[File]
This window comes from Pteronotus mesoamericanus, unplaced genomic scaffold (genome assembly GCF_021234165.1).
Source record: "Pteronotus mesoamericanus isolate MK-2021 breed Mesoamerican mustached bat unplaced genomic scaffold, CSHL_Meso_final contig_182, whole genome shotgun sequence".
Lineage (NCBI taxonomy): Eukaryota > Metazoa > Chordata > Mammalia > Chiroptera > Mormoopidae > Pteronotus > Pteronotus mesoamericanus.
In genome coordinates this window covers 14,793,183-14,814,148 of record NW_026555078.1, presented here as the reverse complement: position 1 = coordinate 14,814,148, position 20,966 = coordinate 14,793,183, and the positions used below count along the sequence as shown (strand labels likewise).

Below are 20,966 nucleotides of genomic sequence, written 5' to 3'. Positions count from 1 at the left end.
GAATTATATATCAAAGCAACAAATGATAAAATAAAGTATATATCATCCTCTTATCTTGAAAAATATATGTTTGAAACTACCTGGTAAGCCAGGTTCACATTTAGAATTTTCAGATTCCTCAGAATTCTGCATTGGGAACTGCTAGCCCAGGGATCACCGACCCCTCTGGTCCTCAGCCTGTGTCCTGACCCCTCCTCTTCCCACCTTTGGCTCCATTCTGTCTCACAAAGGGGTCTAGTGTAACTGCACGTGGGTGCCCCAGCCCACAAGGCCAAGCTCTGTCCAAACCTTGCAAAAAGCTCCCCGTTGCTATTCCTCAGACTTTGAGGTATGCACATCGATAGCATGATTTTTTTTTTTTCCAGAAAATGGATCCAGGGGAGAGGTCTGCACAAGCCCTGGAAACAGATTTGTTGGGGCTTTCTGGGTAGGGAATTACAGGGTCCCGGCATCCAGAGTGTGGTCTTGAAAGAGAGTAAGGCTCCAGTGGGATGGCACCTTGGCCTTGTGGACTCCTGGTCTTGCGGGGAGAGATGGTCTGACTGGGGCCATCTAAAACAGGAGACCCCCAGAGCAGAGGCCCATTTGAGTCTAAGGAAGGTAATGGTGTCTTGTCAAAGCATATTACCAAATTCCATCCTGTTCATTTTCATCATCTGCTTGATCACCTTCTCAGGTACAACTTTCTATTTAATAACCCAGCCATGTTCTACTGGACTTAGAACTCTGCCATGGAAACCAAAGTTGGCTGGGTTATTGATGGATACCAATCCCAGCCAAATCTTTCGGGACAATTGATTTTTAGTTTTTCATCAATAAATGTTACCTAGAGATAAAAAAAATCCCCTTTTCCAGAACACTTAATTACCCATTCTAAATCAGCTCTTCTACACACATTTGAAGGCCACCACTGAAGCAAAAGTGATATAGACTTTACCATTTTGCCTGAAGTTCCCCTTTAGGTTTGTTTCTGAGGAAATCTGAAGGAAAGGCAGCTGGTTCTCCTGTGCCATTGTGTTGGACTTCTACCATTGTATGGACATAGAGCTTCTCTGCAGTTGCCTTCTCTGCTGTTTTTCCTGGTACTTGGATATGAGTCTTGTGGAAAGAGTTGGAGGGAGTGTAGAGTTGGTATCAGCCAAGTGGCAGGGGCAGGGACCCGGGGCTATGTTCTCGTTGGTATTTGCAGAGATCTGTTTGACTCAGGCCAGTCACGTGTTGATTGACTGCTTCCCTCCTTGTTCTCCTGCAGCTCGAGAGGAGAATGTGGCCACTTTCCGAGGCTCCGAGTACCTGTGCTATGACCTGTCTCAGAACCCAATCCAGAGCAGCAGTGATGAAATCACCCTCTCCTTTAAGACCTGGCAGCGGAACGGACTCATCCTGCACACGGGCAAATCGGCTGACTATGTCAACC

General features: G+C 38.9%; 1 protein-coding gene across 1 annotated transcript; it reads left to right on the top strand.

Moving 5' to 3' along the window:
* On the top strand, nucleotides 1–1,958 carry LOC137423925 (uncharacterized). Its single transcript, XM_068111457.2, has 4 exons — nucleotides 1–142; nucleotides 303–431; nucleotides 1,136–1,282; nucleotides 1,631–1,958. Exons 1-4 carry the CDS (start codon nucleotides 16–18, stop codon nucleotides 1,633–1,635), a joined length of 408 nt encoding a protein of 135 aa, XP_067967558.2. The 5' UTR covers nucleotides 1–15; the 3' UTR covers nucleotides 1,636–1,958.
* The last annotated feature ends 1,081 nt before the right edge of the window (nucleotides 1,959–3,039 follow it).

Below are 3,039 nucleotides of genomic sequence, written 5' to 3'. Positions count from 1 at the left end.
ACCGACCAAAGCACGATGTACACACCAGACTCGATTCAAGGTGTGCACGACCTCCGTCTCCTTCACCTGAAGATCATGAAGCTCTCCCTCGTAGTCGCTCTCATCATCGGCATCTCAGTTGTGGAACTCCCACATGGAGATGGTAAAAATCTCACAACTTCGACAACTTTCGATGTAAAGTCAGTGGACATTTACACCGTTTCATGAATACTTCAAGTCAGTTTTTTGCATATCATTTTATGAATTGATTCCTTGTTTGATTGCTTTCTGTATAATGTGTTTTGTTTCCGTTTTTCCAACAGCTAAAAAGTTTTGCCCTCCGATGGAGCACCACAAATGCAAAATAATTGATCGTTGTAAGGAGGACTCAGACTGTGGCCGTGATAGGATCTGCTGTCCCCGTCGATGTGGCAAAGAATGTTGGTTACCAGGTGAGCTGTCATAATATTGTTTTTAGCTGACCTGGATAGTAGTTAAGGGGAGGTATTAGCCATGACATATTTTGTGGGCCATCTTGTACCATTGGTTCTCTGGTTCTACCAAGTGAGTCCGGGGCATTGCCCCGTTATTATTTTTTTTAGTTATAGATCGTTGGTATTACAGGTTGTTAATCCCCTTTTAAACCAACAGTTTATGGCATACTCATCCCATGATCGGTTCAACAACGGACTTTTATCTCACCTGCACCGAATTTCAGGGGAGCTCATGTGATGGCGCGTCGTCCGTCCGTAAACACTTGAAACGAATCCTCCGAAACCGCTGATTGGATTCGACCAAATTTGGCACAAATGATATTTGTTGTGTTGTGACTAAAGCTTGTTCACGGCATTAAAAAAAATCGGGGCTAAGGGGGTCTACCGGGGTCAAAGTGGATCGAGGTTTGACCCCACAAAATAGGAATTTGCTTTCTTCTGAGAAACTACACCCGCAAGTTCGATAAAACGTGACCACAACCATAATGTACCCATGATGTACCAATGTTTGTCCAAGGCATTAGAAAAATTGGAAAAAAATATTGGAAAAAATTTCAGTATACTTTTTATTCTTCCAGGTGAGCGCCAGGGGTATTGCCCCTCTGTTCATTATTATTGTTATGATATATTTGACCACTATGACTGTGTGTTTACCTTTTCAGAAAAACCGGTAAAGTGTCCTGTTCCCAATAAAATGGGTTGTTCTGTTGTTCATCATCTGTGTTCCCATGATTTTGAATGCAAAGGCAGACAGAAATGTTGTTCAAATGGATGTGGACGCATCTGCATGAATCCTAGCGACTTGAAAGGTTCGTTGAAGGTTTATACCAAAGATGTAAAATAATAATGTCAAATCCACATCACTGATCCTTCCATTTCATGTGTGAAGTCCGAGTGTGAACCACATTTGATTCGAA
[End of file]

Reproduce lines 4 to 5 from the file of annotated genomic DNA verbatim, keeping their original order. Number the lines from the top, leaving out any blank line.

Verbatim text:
In genome coordinates this window covers 14,793,183-14,814,148 of record NW_026555078.1, presented here as the reverse complement: position 1 = coordinate 14,814,148, position 20,966 = coordinate 14,793,183, and the positions used below count along the sequence as shown (strand labels likewise).

Below are 20,966 nucleotides of genomic sequence, written 5' to 3'. Positions count from 1 at the left end.